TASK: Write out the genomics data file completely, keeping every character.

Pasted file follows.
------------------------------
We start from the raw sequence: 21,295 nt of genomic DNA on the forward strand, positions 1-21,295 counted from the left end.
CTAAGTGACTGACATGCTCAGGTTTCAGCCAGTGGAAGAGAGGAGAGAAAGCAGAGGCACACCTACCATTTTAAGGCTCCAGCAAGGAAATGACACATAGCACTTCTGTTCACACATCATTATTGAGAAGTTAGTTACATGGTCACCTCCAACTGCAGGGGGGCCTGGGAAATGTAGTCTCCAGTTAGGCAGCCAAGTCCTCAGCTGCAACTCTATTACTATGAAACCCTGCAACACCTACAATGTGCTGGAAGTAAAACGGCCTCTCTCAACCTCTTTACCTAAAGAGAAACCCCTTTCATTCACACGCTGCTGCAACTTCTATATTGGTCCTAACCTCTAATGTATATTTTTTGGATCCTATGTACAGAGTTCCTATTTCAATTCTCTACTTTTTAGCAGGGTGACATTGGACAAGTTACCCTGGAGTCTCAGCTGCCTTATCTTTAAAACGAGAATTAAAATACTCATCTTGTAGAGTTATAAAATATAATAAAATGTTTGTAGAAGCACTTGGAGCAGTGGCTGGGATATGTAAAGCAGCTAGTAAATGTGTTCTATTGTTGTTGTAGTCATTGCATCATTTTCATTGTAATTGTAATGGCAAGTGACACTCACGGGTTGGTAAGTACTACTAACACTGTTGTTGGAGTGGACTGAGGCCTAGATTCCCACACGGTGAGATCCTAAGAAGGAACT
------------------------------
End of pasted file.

We start from the raw sequence: 21,295 nt of genomic DNA on the forward strand, positions 1-21,295 counted from the left end.
CTAAGTGACTGACATGCTCAGGTTTCAGCCAGTGGAAGAGAGGAGAGAAAGCAGAGGCACACCTACCATTTTAAGGCTCCAGCAAGGAAATGACACATAGCACTTCTGTTCACACATCATTATTGAGAAGTTAGTTACATGGTCACCTCCAACTGCAGGGGGGCCTGGGAAATGTAGTCTCCAGTTAGGCAGCCAAGTCCTCAGCTGCAACTCTATTACTATGAAACCCTGCAACACCTACAATGTGCTGGAAGTAAAACGGCCTCTCTCAACCTCTTTACCTAAAGAGAAACCCCTTTCATTCACACGCTGCTGCAACTTCTATATTGGTCCTAACCTCTAATGTATATTTTTTGGATCCTATGTACAGAGTTCCTATTTCAATTCTCTACTTTTTAGCAGGGTGACATTGGACAAGTTACCCTGGAGTCTCAGCTGCCTTATCTTTAAAACGAGAATTAAAATACTCATCTTGTAGAGTTATAAAATATAATAAAATGTTTGTAGAAGCACTTGGAGCAGTGGCTGGGATATGTAAAGCAGCTAGTAAATGTGTTCTATTGTTGTTGTAGTCATTGCATCATTTTCATTGTAATTGTAATGGCAAGTGACACTCACGGGTTGGTAAGTACTACTAACACTGTTGTTGGAGTGGACTGAGGCCTAGATTCCCACACGGTGAGATCCTAAGAAGGAACT